After sunrise on Sunday, 95 pilgrims from Kansas entered the best-known church in the world, St. Peter’s Basilica, filed past Renaissance sculptures and paintings several stories tall and after that descended many steep stair-steps under the marble floors.
They entered Sepulcrum Sancti Petri Apostoli – the Sepulcher of St. Peter. Around them lay many marble tombs of past popes.
They got down on their knees as Wichita Bishop Carl Kemme said the 2,000-year-old sacrament of the Mass.
Four hours later, they would stand among many thousands of other people with their flags and banners. And with those thousands, they would watch in St. Peter’s Square as Pope Francis delivered his weekly Angelus, a blessing – and a blunt assessment about how some people in the world treat the poor.
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But in St. Peter’s tomb at 7 in the morning in Rome was only the Kansans, and except for Kemme, none of them were figures of authority or newsmakers. And the theme of the readings, and the homily by Father John Hay concerned humbleness, and how God not only loves the humble but notices the smallest among us.
Jim Biehler, the president at Suburban Landscape Management in Wichita, read a story from the “First Book of Kings.” The prophet Elijah on a journey asked a desperately poor woman to give him water and bake him a meal cake, and when she said it was all she and her son had, he told her the Lord gives food to the hungry, and the Lord sets captives free. And that woman and her son ate for a year on what she baked that day.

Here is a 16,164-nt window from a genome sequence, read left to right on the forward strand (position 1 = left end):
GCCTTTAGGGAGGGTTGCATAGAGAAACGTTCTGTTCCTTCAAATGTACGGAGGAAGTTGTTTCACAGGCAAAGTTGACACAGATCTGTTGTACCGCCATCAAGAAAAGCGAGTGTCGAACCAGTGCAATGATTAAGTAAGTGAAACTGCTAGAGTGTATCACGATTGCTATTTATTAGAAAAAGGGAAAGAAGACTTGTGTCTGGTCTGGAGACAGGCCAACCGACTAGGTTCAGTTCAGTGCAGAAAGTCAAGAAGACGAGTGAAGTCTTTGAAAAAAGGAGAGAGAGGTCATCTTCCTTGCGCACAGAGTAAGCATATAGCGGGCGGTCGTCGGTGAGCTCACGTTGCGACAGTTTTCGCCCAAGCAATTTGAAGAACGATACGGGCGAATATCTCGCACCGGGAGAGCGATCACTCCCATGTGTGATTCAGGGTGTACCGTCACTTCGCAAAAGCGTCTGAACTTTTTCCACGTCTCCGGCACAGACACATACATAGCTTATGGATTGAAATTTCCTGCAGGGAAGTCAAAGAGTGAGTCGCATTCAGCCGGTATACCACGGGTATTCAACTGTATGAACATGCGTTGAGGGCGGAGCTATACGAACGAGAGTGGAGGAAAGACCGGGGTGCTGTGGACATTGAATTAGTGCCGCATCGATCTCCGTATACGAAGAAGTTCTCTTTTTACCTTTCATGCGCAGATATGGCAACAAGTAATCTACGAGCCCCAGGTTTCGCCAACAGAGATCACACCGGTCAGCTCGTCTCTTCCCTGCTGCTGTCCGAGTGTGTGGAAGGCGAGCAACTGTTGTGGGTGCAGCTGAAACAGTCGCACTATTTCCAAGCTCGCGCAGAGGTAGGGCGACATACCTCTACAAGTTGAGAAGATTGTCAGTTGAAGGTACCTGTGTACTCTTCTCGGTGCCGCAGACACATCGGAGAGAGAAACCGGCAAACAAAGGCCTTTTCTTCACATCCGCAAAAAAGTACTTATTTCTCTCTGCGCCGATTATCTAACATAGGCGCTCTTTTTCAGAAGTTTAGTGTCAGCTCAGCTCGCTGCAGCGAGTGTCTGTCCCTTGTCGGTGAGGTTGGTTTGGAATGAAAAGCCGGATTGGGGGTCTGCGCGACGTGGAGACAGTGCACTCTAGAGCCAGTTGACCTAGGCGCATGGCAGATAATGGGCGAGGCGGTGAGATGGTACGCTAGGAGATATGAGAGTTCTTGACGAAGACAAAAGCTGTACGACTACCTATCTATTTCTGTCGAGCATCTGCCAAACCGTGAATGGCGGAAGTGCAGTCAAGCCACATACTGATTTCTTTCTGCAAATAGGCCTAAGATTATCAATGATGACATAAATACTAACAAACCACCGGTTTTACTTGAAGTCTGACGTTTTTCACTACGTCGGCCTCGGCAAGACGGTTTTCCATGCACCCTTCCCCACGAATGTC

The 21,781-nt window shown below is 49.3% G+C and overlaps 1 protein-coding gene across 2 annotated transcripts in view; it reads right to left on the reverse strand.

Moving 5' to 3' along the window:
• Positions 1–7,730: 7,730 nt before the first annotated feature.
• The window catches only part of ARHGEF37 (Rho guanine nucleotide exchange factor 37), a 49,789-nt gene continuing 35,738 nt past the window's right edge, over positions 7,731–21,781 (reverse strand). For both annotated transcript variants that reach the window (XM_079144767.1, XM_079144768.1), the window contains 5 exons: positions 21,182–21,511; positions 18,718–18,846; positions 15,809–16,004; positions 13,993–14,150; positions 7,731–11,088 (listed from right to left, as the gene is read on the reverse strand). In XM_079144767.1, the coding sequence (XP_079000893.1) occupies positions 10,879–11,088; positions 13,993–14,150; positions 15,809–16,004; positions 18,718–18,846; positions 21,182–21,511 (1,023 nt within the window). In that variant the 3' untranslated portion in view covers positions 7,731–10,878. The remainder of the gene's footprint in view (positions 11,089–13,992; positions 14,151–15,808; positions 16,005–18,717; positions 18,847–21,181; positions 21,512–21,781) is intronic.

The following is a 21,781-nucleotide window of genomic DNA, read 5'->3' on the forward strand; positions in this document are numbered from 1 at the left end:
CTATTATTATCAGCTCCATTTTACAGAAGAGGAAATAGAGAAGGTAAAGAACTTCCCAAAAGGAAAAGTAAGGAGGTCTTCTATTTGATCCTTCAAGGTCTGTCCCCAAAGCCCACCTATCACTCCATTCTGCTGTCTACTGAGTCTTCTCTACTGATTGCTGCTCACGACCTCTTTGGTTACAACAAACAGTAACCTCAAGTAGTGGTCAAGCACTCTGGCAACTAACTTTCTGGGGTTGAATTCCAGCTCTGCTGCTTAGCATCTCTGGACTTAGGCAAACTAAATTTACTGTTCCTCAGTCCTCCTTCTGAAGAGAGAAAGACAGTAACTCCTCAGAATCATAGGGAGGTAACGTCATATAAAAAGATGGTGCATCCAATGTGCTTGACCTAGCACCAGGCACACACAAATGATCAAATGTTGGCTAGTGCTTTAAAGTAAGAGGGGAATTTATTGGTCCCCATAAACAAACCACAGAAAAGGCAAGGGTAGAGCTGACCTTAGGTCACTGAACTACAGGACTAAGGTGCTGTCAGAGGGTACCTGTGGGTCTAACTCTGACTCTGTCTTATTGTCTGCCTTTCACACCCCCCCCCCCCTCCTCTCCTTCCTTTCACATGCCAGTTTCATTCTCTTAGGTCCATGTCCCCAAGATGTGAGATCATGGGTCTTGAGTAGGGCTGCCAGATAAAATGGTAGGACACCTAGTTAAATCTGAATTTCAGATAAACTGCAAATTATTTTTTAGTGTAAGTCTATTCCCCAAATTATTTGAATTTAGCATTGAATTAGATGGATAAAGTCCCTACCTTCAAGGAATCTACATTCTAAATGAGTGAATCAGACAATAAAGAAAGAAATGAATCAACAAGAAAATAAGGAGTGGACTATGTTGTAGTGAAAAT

Hay read the widow’s mite story from the “Gospel of Mark,” about Jesus noticing the Pharisees giving rich gifts to the treasury, while the woman gave poor coins – all she had. A key point of this, Hay said: The Lord noticed. It is not only that God appreciates giving, Hay said. “It is that Jesus noticed that woman,” Hay said. “God always notices all of us.” No matter how humble in life we are, he said.
Pope Francis, hours later, built upon this theme from that reading as he spoke from a high Vatican window. He told the Kansas pilgrims and the thousands of others standing before him: When faced with the needs of our neighbor, he said, we are called upon to give something indispensable to us – and not something surplus.
Kemme at the Mass prayed that Father Emil Kapaun of Kansas would someday enter the canon of saint. On Monday, Kemme will walk to a building next door to St. Peter’s Square and make the case for Kapaun’s sainthood to the Vatican’s Congregation for the Causes of Saints.